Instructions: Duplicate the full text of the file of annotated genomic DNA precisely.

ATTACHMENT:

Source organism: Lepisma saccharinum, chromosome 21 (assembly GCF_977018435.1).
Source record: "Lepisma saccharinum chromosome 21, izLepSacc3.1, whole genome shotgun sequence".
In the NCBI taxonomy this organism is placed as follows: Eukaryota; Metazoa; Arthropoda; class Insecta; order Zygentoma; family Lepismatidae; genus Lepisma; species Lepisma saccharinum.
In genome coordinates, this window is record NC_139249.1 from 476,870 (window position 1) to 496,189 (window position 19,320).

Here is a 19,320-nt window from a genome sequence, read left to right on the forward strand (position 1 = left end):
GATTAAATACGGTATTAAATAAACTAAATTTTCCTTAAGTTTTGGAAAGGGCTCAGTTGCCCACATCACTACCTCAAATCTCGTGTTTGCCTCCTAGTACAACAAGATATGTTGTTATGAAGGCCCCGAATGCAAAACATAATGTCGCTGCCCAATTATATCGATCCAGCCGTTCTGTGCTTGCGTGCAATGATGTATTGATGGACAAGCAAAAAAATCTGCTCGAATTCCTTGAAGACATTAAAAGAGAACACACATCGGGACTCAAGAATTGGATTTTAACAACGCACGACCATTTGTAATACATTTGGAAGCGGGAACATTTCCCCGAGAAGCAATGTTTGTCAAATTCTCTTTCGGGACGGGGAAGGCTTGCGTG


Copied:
Source organism: Lepisma saccharinum, chromosome 21 (assembly GCF_977018435.1).
Source record: "Lepisma saccharinum chromosome 21, izLepSacc3.1, whole genome shotgun sequence".
In the NCBI taxonomy this organism is placed as follows: Eukaryota; Metazoa; Arthropoda; class Insecta; order Zygentoma; family Lepismatidae; genus Lepisma; species Lepisma saccharinum.
In genome coordinates, this window is record NC_139249.1 from 476,870 (window position 1) to 496,189 (window position 19,320).

Here is a 19,320-nt window from a genome sequence, read left to right on the forward strand (position 1 = left end):
GATTAAATACGGTATTAAATAAACTAAATTTTCCTTAAGTTTTGGAAAGGGCTCAGTTGCCCACATCACTACCTCAAATCTCGTGTTTGCCTCCTAGTACAACAAGATATGTTGTTATGAAGGCCCCGAATGCAAAACATAATGTCGCTGCCCAATTATATCGATCCAGCCGTTCTGTGCTTGCGTGCAATGATGTATTGATGGACAAGCAAAAAAATCTGCTCGAATTCCTTGAAGACATTAAAAGAGAACACACATCGGGACTCAAGAATTGGATTTTAACAACGCACGACCATTTGTAATACATTTGGAAGCGGGAACATTTCCCCGAGAAGCAATGTTTGTCAAATTCTCTTTCGGGACGGGGAAGGCTTGCGTG